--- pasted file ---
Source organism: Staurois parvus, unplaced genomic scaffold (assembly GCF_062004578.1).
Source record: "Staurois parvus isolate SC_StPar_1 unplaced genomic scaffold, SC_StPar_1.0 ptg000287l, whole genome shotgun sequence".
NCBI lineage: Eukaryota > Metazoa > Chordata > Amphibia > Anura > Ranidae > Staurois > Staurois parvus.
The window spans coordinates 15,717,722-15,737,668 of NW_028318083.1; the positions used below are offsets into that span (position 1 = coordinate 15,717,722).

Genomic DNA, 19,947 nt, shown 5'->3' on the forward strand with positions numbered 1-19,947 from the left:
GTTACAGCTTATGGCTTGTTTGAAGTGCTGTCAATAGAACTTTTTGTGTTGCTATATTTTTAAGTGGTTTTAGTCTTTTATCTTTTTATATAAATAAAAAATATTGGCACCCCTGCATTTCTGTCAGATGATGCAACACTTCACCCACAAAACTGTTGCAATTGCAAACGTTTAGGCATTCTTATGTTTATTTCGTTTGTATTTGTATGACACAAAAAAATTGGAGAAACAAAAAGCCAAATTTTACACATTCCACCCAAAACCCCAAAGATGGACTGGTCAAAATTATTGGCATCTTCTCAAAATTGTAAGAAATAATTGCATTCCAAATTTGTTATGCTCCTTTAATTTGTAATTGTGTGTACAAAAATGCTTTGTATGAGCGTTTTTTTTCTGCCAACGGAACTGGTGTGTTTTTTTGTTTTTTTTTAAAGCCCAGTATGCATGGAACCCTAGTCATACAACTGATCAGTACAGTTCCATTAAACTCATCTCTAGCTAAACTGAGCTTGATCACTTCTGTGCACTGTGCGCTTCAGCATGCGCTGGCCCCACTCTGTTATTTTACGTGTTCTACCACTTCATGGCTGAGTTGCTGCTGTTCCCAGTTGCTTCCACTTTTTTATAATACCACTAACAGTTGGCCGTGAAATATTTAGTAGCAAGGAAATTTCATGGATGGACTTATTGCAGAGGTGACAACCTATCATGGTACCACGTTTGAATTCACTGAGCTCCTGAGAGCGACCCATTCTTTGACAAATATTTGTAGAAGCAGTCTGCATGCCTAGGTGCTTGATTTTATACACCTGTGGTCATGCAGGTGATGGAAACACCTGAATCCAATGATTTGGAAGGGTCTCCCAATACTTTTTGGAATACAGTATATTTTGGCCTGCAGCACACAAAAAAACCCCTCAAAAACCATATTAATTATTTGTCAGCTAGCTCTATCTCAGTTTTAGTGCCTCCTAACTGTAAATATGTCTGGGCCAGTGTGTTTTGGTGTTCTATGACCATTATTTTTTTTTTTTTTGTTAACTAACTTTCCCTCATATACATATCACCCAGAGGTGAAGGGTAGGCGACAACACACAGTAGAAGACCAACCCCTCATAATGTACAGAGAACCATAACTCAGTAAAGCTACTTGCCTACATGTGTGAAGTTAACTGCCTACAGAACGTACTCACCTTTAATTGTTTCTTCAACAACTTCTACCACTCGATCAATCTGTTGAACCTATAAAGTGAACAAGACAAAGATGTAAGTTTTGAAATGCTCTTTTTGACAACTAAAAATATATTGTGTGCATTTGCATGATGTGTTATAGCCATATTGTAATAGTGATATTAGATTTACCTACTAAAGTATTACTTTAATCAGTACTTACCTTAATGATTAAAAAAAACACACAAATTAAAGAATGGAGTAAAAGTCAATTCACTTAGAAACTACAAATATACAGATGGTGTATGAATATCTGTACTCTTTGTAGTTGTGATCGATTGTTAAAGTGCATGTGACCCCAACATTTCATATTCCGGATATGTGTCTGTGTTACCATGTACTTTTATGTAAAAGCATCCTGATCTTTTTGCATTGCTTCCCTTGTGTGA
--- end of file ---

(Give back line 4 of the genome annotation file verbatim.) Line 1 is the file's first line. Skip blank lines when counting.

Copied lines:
The window spans coordinates 15,717,722-15,737,668 of NW_028318083.1; the positions used below are offsets into that span (position 1 = coordinate 15,717,722).